Published: February 08, 2021

Getting Back At It: we survey band leaders on competition return and other shutdown issues

A typical band competition scene that seems far away for many right now.

As vaccines are rolled out around the world, the piping and drumming world collectively hopes that a return to in-person competitions will be not just possible, but realistic and safe.

Unless there’s a surge in cases in Australia and New Zealand, we’re talking about the Northern Hemisphere. Great Britain and Ireland have been hit hard by COVID-19 and, at the writing are struggling to emerge from lockdown situations. Most of Canada has not fared much better, and the United States is also grappling to get things under safe control.

It’s one thing being able to schedule a Highland games or pure pipe band championship for the summer, hoping that large gatherings will be allowed by then. But whether competing bands will have had enough time to get up to adequate playing strength is quite another matter. Add to that possible travel restrictions, mandatory COVID testing, quarantines, and there are numerous unknown variables.

But what do affected pipe bands think?

We set out to ask pipe-majors and lead-drummers of the Northern Hemisphere’s Grade 1 and Grade 2 bands for their opinions on a range of questions, from getting back at it, to playing requirements, to how well their associations have supported them during the pandemic.

We elected not to include Australian and New Zealand bands, since the situation down under is dramatically and enviably different, with most bands currently able to practice and compete.

The response was very good, with 64 leaders completing the survey. We promised to use data only collectively, not attaching any information to specific people or bands. We invited them to provide written verbatim comments to most of the questions, again with the proviso that their name will not be included.

While we hope that those who speak are willing to put their name to their words (and many are), a survey like this has to be anonymous to be successful. The piping and drumming world is improving, but it is still politically charged, and the majority errs on a cautious side, speaking only on the condition of anonymity. As we said, open dialogue is increasing as associations and judges become more tolerant, receptive and thicker-skinned when it comes to the opinions of their own members.

pipes|drums also wants to provide a service to associations, which generally seem to have a hard time asking the members anything remotely controversial and, when they do, pipers and drummers might not trust the association to keep their information confidential.

We have also found that many event organizers, including even from some of the biggest contests in the world, have little understanding of the depth of preparation that bands undertake to be competition-ready. Some assume that pipe bands simply turn up and play. The results of this survey might help them, too.

Unfortunately, we have not compiled a list of leaders of the world’s hundreds of lower-grade bands. We appreciate that their opinions might be different from those at the top. In the meantime, we hope your association seeks your views.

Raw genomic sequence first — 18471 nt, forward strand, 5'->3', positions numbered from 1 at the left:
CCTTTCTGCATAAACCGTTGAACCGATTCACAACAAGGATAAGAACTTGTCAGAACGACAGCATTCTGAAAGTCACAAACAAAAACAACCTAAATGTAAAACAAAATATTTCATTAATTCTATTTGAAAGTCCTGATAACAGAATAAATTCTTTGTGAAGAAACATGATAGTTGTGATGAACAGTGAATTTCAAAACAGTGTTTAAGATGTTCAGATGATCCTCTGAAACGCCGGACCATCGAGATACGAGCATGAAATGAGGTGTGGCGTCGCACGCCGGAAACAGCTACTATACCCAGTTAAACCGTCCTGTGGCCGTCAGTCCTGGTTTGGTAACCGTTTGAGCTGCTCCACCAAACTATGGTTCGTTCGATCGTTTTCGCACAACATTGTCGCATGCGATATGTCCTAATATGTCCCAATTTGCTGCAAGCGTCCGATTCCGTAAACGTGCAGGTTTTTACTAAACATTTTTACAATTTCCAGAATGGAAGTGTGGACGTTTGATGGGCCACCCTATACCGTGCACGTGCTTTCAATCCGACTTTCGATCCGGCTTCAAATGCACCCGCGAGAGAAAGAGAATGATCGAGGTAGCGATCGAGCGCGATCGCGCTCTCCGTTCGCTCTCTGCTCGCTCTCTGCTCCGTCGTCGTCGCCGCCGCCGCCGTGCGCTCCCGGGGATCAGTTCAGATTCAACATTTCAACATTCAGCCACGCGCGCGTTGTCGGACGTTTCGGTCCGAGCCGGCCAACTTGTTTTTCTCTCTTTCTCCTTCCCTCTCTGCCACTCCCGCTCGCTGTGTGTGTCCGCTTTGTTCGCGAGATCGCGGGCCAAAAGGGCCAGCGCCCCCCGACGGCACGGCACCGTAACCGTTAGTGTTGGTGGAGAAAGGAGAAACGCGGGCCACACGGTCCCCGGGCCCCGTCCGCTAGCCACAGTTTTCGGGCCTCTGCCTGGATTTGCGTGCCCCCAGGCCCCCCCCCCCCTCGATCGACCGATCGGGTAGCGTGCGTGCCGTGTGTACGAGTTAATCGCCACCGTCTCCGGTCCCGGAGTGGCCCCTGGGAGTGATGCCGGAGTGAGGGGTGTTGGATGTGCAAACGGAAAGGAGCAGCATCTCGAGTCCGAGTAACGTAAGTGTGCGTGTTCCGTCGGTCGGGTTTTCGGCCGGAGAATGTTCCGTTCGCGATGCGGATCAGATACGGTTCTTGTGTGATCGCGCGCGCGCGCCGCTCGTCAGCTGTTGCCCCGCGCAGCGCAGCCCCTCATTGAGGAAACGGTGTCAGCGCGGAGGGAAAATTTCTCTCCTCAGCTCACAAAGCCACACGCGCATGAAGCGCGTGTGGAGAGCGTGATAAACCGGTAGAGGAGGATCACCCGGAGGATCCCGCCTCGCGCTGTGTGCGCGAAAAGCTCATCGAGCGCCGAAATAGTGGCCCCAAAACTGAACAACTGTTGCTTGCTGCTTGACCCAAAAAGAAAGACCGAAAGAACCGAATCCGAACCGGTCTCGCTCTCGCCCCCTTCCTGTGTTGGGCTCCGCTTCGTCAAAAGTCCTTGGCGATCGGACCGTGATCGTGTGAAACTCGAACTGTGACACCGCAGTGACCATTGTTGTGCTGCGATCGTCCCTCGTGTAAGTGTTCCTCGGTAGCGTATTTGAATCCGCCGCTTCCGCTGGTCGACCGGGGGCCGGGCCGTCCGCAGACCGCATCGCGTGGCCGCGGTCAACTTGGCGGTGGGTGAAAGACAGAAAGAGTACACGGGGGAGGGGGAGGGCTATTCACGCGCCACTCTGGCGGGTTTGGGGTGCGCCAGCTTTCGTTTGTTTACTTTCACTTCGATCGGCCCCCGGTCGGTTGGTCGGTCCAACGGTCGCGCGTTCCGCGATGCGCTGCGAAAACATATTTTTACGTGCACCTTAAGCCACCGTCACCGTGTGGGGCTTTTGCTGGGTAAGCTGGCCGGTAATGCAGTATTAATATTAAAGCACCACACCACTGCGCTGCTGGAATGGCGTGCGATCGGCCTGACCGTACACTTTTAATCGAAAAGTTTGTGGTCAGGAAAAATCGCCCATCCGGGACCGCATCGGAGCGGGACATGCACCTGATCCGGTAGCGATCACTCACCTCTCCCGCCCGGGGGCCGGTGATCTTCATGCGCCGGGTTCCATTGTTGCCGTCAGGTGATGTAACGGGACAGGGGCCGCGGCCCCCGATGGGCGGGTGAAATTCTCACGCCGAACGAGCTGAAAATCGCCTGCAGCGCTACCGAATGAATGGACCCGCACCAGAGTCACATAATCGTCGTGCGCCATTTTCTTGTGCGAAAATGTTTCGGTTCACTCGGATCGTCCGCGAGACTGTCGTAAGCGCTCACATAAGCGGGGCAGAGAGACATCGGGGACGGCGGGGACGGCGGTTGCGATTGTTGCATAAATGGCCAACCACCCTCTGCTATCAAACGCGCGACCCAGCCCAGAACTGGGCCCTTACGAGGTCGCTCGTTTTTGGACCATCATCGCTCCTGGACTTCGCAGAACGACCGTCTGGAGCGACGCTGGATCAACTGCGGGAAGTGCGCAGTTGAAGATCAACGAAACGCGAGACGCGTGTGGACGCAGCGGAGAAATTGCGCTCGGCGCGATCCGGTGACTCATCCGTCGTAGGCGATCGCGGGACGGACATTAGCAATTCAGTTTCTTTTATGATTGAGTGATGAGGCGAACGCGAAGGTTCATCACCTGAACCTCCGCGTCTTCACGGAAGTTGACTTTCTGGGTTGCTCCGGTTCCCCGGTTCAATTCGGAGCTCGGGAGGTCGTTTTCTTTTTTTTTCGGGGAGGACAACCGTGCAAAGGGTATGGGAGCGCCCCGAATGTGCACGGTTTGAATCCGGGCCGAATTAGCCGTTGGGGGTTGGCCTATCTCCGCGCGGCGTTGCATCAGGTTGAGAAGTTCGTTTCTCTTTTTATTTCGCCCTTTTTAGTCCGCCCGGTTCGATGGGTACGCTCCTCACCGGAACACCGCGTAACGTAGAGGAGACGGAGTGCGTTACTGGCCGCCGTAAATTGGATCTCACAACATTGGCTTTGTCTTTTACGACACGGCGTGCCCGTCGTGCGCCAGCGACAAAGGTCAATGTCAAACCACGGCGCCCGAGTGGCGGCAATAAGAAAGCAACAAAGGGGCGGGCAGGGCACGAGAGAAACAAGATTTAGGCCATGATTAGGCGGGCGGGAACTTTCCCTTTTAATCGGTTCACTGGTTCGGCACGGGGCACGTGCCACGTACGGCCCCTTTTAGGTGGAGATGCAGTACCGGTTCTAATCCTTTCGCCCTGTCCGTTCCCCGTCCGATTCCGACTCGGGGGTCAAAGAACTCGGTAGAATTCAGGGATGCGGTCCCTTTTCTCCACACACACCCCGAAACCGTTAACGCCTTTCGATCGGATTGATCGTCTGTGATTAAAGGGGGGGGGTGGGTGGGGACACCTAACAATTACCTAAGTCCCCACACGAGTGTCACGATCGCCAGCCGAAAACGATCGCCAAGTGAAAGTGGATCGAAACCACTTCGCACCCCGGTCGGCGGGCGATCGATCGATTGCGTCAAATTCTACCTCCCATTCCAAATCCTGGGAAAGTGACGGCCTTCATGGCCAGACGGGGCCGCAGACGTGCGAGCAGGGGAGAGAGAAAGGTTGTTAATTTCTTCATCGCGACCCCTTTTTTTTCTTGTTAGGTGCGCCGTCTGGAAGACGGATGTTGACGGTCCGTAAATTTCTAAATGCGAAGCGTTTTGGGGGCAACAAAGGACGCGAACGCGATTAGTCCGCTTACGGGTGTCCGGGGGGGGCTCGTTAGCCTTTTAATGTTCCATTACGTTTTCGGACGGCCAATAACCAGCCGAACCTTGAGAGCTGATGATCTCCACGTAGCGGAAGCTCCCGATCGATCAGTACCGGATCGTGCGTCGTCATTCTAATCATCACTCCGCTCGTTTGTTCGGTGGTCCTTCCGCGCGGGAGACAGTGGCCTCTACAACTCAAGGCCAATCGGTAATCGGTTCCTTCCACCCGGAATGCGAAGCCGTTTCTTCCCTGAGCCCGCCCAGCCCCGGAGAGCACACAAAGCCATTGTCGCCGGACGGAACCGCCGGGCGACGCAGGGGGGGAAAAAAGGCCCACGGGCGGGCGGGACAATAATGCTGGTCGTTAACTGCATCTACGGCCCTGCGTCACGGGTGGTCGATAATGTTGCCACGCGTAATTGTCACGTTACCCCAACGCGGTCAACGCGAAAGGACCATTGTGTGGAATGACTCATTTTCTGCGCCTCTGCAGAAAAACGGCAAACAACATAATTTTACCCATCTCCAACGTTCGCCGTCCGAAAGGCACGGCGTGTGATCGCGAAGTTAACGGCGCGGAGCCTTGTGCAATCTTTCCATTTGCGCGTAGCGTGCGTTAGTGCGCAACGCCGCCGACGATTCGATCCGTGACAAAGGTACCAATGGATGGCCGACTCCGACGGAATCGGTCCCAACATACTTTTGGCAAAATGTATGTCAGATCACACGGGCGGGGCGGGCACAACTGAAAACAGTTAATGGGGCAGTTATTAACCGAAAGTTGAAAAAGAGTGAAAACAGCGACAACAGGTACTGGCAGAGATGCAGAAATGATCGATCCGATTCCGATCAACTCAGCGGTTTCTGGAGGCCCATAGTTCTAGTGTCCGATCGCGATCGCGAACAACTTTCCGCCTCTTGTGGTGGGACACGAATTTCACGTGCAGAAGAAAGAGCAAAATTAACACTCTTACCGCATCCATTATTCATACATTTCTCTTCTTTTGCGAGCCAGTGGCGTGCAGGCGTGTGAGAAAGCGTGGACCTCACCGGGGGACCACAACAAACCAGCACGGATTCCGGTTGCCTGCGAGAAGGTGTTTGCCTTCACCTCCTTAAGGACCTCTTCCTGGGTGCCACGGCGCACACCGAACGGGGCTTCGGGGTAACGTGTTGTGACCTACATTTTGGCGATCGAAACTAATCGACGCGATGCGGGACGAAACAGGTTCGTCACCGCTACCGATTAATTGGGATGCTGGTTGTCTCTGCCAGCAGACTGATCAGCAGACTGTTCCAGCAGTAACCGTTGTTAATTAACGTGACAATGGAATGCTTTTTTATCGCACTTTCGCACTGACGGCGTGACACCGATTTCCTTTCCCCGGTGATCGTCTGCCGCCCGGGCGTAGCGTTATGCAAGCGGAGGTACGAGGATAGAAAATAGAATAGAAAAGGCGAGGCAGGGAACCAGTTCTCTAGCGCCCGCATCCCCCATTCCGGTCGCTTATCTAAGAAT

The survey

We started with two questions to establish 1) whether the band was Grade 1 or Grade 2, and 2) in what country their band is based.

Overall, 54% of respondents were from Grade 2 bands, and 46% were from bands in Grade 1.

The breakdown of bands’ countries of origin:

  • Scotland: 36%
  • USA: 27%
  • Canada: 18%
  • Northern Ireland: 12%
  • Ireland: 7%
  • France: 1%

Just click on any of the charts below for a larger view.

(Pardon the interruption, since if you’ve made it this far you’re probably enjoying this article. But now’s maybe a good time to ask yourself how much you like reading this and other free pieces from pipes|drums. Perhaps you already subscribe and support your favourite nonprofit magazine and, if so, thank you. But if you haven’t yet subscribed, please do so that we can continue to keep features like this – which take a lot of time and not a little money – coming your way. You can subscribe or donate here.)

 

Question 3: How much in-person practice time will your band need to get back to an acceptable competition performance standard?

The total of all respondents shows some 64% say “Three or more months,” while 27% said “Two months” and the rest “One month.” Not one pipe band leader said “Less than a month.”

Interestingly, these numbers are right in line with the numbers (as of Feb. 7th) on our pipes|drums Readers Poll currently available on our front page:

Back to the survey of top-band leaders, broken out by Grade 1 and Grade 2 we see substantially more Grade 2 bands needing Three months or more:

And for bands based in Great Britain, Ireland and France, the numbers fairly match overall data:

And leaders from bands based in Canada and the United States, about the same:

 

Question 4: Do you think associations should reduce competition requirements to allow bands to return to standard faster?

Our next question sought to understand views on whether associations might lighten the load on bands returning by reducing playing requirements. Here’s the total of all respondents, with about two-thirds feeling that there is no need.

And the same question broken down by Grade 1 and Grade 2 leaders’ responses, showing slightly more Grade 1 bands thinking a reduction would be good:

There was no real variance based on country of origin.